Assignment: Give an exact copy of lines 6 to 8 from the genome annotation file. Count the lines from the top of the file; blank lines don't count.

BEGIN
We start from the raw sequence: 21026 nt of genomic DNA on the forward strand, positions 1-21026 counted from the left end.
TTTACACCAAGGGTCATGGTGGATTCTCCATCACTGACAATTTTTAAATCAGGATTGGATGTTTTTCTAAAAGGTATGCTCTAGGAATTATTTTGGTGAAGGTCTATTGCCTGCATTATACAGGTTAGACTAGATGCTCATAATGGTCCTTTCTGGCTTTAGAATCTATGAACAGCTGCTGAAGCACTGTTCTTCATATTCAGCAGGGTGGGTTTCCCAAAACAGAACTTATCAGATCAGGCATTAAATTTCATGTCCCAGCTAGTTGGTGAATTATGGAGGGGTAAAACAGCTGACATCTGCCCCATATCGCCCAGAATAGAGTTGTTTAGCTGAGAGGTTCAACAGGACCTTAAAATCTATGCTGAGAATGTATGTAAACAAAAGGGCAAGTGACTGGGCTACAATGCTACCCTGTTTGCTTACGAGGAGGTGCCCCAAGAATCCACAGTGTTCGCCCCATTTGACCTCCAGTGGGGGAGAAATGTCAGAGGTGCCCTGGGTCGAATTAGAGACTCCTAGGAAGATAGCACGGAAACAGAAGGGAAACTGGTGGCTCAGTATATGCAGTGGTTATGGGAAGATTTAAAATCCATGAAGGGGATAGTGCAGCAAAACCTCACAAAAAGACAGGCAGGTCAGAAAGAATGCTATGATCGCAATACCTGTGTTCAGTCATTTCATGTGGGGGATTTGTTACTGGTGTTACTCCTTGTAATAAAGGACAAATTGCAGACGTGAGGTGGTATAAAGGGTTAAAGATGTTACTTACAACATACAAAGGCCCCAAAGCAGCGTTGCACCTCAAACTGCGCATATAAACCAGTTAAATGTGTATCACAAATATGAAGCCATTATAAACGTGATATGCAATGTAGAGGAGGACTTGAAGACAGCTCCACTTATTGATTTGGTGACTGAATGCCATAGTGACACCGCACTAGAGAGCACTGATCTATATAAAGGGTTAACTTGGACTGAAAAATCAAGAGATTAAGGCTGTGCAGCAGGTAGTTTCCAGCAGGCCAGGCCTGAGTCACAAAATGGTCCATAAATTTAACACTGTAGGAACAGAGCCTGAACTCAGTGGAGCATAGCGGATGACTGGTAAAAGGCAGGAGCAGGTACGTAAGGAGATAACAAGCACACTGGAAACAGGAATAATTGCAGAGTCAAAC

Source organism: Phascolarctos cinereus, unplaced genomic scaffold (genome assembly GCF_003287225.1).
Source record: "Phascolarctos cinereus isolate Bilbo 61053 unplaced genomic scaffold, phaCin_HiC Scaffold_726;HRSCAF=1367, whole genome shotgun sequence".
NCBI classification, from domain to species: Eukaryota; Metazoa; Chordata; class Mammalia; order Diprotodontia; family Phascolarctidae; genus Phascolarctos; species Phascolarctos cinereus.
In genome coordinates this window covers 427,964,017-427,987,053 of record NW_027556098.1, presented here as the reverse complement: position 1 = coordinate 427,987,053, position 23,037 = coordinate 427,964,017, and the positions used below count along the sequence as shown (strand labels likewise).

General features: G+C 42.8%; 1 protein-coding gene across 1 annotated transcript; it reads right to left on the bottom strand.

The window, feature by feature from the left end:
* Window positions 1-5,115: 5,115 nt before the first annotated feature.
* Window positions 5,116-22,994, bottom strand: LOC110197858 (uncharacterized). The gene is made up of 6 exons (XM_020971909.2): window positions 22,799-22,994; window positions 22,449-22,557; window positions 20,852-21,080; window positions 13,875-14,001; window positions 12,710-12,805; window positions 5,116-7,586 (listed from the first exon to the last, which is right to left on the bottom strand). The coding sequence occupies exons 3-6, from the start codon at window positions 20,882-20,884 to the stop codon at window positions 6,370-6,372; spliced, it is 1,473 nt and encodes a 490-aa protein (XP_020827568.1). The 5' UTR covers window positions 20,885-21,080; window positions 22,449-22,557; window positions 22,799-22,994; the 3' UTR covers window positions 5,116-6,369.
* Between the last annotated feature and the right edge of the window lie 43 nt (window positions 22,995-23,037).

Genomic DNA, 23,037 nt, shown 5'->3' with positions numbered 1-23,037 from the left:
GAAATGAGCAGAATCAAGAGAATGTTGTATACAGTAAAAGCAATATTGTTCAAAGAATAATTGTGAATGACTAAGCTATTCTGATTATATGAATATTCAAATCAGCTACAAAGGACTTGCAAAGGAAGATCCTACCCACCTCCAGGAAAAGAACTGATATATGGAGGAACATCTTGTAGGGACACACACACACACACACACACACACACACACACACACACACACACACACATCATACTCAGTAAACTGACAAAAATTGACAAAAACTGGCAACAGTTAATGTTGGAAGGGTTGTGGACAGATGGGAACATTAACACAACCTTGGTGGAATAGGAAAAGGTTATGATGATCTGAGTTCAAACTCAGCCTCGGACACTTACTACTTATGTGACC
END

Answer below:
In genome coordinates this window covers 427,964,017-427,987,053 of record NW_027556098.1, presented here as the reverse complement: position 1 = coordinate 427,987,053, position 23,037 = coordinate 427,964,017, and the positions used below count along the sequence as shown (strand labels likewise).

General features: G+C 42.8%; 1 protein-coding gene across 1 annotated transcript; it reads right to left on the bottom strand.

The window, feature by feature from the left end: